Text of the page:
Temperate Eastern Pacific Ocean and Temperate Waters of All Oceans in the Southern Hemisphere
Class Phaeophyceae (Brown Algae), Family Laminariaceae (Kelps and Relatives)
Reaching heights of more than 100 feet (30 m), the giant kelp is the largest “seaweed” and the largest of all marine algae. It lives in cold, clear waters where it forms large, dense kelp forests that provide habitat for thousands of other marine species. Though it resembles a tall grass, giant kelp is not a plant. Instead, it is a brown alga and is part of the large kingdom of life known as the Protista. Most protists are single-celled organisms, but the giant kelp is a complex species and is the largest protist in the world.
Since the giant kelp is not a plant, it does not have roots. Instead, it obtains all of the necessary nutrients directly from the water and is attached to the rocky bottom by a structure known as a holdfast. Like plants, however, the giant kelp harvests the sun’s energy through photosynthesis and does not feed on other organisms. This species is one of the fastest growing species in the world, and under perfect conditions, it has been known to grow up to two feet (60 cm) in a single day. Once and individual giant kelp reaches the sea surface, it continues to grow horizontally, floating in large mats that shade the water column and sea floor below. In order to remain upright, each giant kelp blade (leaf) includes a gas-filled pod that floats. Several individuals growing together can create dense forests that are an important ecosystem in temperate, coastal areas where they live. Several species eat Giant Kelp, and fluctuating populations of Purple Sea Urchins are known to play a role in kelp forest formation and destruction. Several species of sharks, bony fishes, lobsters, squids, and other invertebrates are known to live in or near kelp forests.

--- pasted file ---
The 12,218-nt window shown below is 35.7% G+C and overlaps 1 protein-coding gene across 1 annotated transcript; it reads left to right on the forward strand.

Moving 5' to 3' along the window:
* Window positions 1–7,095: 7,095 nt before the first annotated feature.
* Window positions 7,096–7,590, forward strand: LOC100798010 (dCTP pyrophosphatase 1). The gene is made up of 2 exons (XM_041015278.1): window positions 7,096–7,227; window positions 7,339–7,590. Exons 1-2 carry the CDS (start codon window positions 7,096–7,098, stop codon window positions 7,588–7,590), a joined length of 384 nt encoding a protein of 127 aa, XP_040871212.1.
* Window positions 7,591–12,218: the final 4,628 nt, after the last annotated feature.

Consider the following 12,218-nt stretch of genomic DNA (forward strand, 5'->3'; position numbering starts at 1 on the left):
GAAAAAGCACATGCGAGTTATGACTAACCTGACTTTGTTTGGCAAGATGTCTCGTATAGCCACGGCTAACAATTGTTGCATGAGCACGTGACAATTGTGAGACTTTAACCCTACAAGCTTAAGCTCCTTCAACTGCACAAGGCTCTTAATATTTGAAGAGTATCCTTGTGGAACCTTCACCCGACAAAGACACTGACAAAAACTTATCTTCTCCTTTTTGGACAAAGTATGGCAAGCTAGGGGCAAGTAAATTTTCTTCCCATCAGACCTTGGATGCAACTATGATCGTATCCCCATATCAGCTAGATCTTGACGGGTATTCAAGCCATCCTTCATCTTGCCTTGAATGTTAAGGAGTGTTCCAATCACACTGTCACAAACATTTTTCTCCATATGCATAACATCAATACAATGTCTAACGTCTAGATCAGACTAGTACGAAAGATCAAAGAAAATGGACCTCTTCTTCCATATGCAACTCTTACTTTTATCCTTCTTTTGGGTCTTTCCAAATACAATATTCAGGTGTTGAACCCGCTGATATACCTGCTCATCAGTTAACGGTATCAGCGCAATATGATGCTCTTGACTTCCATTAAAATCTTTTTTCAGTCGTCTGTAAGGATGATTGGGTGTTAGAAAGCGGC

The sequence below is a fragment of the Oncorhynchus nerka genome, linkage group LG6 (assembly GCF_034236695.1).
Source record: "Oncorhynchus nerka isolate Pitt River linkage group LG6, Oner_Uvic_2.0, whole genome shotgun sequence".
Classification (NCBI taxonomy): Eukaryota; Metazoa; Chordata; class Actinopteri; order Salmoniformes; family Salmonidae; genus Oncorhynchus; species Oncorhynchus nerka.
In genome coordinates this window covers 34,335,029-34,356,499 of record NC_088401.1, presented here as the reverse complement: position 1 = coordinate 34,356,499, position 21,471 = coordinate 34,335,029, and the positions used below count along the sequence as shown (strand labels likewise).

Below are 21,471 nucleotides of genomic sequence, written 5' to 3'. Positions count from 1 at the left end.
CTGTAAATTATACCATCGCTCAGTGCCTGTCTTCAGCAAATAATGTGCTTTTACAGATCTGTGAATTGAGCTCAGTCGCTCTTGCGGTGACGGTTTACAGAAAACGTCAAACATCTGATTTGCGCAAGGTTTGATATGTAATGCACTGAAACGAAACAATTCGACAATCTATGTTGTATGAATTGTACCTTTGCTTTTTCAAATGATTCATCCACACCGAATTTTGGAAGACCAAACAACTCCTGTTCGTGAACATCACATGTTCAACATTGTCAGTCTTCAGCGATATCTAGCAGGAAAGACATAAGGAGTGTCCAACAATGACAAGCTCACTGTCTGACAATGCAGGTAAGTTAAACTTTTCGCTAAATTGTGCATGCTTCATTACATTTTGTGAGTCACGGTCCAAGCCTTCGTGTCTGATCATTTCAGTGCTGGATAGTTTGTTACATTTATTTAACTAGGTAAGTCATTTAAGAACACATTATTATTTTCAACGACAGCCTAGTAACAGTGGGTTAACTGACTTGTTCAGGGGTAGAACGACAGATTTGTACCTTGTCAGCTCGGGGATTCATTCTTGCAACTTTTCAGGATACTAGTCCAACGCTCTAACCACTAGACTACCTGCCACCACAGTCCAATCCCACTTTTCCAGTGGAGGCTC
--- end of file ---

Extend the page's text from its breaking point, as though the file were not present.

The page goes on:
Humans use giant kelp for food and use chemicals derived from this species as components in several other products. It is rarely harvested from natural forests, however, and is instead often grown in aquaculture operations. Its fast growth rate and natural means of generating energy (from the sun) make it an ideal species to grow in these sea farms.
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